Screen Shot 2015-10-19 at 2.22.24 PM

This recipe is provided by multi James Beard Award nominee and Food Network’s Extreme Chef Anthony Lamas and James Beard Award nominee food and travel writer Gwen Pratesi from their newest cookbook SOUTHERN HEAT.  Learn more about Chef Anthony Lamas on his Chef’s Roll profile.

It would be hard to have a restaurant in Kentucky and not pay homage in some way to one of the South’s most quintessential dishes, Shrimp and Grits. I start with local Weisenberger grits (see Resources on p. 277) that have been seasoned with grated Manchego cheese and roasted poblano peppers and top it with my take on Red-Eye Gravy, which is made with Kentucky bourbon.
This signature dish was the one I prepared on Beat Bobby Flay that aired on Food Network. One of the judges said my poblano pepper garnish made the dish too hot, so, I didn’t win. But look for the rematch. I’m coming for you, Bobby! While poblanos aren’t typically hot, many peppers can be unpredictable (for more on this, see p. 12).
Very popular in the South, red-eye gravy is made by cooking slices of country ham in water to release the flavors from the fat and then adding a few other ingredients, like coffee, butter, or even beef broth. It’s the drippings from this incredibly flavorful country ham that give the gravy its unique flavor and mouth-feel.
I use local Kentucky freshwater prawns or shrimp from Georgia or the Gulf Coast for this dish. The shrimp are marinated to give them great flavor and then sautéed quickly, so they’re not overcooked. Alternatively, you can grill them for a perfect sear and char, as shown in the photo on p. 158. While the shrimp may appear to be the star of the show, it’s the different layers of flavor when taken together in one bite that will have your taste buds tingling. →


1 pound extra-large (16/20) Georgia or
Gulf Coast shrimp, peeled and deveined
Juice of 1⁄2 lemon
3 tablespoons olive oil
2 cloves garlic, minced
1 tablespoon chopped fresh oregano
1 teaspoon ground achiote
1⁄2 teaspoon kosher salt
2 teaspoons Chipotle in Adobo
Purée (p. 114)


9 tablespoons unsalted butter, divided
11⁄2 ounces country ham with
some fat, cut into 1⁄4-inch dice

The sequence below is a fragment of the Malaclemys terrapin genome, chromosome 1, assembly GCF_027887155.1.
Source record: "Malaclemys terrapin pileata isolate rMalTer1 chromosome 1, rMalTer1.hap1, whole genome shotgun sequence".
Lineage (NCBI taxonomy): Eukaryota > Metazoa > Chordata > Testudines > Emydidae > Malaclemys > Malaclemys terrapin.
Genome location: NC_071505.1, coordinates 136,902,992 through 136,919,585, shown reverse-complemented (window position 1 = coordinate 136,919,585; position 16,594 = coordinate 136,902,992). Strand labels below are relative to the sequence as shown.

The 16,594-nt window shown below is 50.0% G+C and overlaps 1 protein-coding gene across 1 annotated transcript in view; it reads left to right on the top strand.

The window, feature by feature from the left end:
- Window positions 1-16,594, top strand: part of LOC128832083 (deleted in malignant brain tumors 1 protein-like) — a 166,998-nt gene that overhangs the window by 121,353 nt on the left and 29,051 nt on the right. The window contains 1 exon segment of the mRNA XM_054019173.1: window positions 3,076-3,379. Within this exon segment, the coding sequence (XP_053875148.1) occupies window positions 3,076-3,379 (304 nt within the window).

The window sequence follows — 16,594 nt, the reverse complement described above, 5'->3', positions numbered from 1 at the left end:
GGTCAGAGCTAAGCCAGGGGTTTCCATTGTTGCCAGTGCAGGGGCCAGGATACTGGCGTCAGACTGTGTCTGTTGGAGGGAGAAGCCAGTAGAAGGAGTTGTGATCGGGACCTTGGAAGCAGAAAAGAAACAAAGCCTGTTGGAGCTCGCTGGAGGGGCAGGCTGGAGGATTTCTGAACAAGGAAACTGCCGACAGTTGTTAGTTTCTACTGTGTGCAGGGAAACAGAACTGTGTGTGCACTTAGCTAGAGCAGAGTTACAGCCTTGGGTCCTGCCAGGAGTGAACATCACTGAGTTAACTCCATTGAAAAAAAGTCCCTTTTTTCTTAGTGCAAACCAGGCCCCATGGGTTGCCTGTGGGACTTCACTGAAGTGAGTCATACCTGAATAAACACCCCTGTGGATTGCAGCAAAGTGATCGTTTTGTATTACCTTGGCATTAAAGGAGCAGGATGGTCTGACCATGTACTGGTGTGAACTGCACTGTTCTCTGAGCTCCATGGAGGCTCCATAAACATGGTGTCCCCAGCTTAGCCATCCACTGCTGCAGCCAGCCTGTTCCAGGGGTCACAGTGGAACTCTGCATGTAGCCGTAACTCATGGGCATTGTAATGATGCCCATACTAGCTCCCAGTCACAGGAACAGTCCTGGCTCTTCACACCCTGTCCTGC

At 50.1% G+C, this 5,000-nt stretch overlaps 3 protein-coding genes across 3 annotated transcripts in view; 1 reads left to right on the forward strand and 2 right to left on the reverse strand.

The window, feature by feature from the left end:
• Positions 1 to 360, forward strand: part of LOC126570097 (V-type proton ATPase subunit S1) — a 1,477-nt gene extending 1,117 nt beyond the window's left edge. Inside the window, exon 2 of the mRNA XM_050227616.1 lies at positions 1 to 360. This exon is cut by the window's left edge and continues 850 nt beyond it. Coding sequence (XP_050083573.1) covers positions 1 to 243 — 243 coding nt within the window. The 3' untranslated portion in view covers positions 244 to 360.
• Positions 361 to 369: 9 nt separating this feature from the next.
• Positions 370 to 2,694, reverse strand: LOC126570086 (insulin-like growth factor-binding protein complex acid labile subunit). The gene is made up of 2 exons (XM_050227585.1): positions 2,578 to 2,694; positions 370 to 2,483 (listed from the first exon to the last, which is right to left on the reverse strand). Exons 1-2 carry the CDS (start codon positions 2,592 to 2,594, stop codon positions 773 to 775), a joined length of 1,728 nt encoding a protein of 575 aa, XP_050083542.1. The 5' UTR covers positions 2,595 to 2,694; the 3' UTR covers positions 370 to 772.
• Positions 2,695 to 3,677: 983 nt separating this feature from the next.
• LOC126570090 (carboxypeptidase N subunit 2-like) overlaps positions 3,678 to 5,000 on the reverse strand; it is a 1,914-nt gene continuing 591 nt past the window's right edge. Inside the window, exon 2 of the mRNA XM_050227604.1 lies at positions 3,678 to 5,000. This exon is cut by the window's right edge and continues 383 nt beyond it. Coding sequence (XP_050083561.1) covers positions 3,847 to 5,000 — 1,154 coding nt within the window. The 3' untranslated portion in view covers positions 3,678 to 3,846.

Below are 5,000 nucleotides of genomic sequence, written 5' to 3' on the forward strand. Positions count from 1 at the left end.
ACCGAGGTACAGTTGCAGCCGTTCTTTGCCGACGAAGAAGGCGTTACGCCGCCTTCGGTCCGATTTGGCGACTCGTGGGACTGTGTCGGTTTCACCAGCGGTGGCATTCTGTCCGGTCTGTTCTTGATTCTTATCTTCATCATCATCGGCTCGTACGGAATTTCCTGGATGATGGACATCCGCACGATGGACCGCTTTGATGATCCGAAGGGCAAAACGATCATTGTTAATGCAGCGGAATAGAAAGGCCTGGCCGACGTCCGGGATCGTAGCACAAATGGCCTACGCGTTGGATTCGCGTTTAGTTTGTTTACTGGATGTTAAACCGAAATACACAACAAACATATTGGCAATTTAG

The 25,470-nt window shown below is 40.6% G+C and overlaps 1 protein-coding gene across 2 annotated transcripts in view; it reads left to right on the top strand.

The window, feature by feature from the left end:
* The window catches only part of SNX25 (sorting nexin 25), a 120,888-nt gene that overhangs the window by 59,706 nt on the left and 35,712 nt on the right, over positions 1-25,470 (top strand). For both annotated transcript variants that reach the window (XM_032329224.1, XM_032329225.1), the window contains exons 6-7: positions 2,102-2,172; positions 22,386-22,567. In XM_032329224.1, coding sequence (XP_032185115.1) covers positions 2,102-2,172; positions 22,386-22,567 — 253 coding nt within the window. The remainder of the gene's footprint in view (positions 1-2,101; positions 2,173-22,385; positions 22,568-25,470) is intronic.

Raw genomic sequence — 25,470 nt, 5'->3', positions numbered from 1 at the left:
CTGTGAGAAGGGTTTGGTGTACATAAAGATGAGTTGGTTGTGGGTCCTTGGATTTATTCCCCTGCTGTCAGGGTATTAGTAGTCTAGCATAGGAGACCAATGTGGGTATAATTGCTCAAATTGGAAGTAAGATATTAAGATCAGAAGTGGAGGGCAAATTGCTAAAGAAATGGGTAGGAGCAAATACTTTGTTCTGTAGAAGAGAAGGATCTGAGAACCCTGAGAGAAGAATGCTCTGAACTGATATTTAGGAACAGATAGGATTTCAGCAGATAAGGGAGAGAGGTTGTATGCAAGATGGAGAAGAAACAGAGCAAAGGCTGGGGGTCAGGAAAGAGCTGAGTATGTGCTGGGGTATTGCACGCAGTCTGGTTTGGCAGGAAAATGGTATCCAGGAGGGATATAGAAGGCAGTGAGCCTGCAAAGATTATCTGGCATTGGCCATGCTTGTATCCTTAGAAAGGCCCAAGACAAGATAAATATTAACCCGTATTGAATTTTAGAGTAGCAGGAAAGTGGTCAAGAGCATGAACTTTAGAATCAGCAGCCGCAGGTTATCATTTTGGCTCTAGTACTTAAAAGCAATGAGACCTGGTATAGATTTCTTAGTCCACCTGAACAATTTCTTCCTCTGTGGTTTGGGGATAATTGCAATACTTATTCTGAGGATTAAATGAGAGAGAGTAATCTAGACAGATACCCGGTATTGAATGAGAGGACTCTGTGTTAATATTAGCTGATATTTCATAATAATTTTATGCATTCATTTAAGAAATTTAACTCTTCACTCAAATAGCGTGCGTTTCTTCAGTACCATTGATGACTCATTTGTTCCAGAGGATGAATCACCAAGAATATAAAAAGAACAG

1⁄4 onion, cut into 1⁄4-inch dice
1⁄4 teaspoon minced garlic
1 teaspoon chopped fresh thyme
1⁄4 cup brewed coffee, at room temperature
1⁄2 cup Woodford Reserve (or your
favorite Kentucky bourbon)
1⁄4 teaspoon whole black peppercorns
1 teaspoon kosher salt (this will depend on the saltiness of your country ham)
Juice and peeled zest of 1 lemon
1⁄4 cup heavy cream
1 tablespoon cornstarch slurry (p. 118),
as needed
Roasted Poblano and Manchego Weisenberger Grits (p. 160), for serving
Chopped fresh curly parsley, micro celery or micro greens, for garnish


Put the shrimp in a medium nonreactive bowl. In a small bowl, mix the lemon juice, oil, garlic, oregano, achiote, salt, and chipotle purée. Stir well to combine then pour over the shrimp. Cover and refrigerate for 2 to 4 hours, stirring occasionally to
distribute the marinade.


In a medium skillet over medium-high heat, melt 1 tablespoon of the butter and then add the diced country ham. Cook until it renders some fat and just begins to brown, 2 to 3 minutes, reducing the heat if necessary. Add the onion, garlic, and thyme and sweat the onion and garlic until aromatic, 2 to 3 minutes. Add the coffee to deglaze the pan, scraping up any browned bits. Take the pan off the heat, pour in the bourbon, and light it to burn off the alcohol. Return the pan to the heat and then add the peppercorns, salt, lemon juice, lemon zest, and heavy cream. Bring to a boil, then reduce the heat to medium and cook until slightly reduced, just a few minutes. Thicken with a
little of the cornstarch slurry (1⁄2 teaspoon to start); whisking to combine well. The sauce should be the consistency of buttermilk.
Reduce the heat to low and add the remaining 8 tablespoons butter, 1 tablespoon at a time, whisking well after each addition. Remove the pan from the heat once the butter is fully incorporated. Taste and adjust seasonings. Keep the sauce warm over a double boiler until ready to serve.


Remove the shrimp from the marinade (discard the marinade). Add a little olive oil to a
large skillet and heat over medium until the oil is hot but not smoking. Add the shrimp in batches if necessary to avoid crowding the pan, and cook just until they turn pink,
2 to 3 minutes per side. Remove immediately and keep the shrimp warm until
ready to plate.


Strain the gravy through a fine-mesh sieve or chinois. In individual shallow serving bowls, evenly divide the Roasted Poblano and Manchego Weisenberger Grits. Top
with some of the strained Bourbon Red-Eye Gravy, followed by 4 or 5 cooked shrimp. Garnish each bowl with the chopped parsley, celery leaves, or micro celery.
CHEF’S TIP › Shrimp and grits can be a challenge to pair with wine or spirits since there’s a lot of different flavors and heat going on. However, I like to support our regional artisans, and the wines of Virginia are some of the finest in the world. Try a Viognier from Barboursville Vineyards, where our friend Luca Paschina is producing some of the best wines around.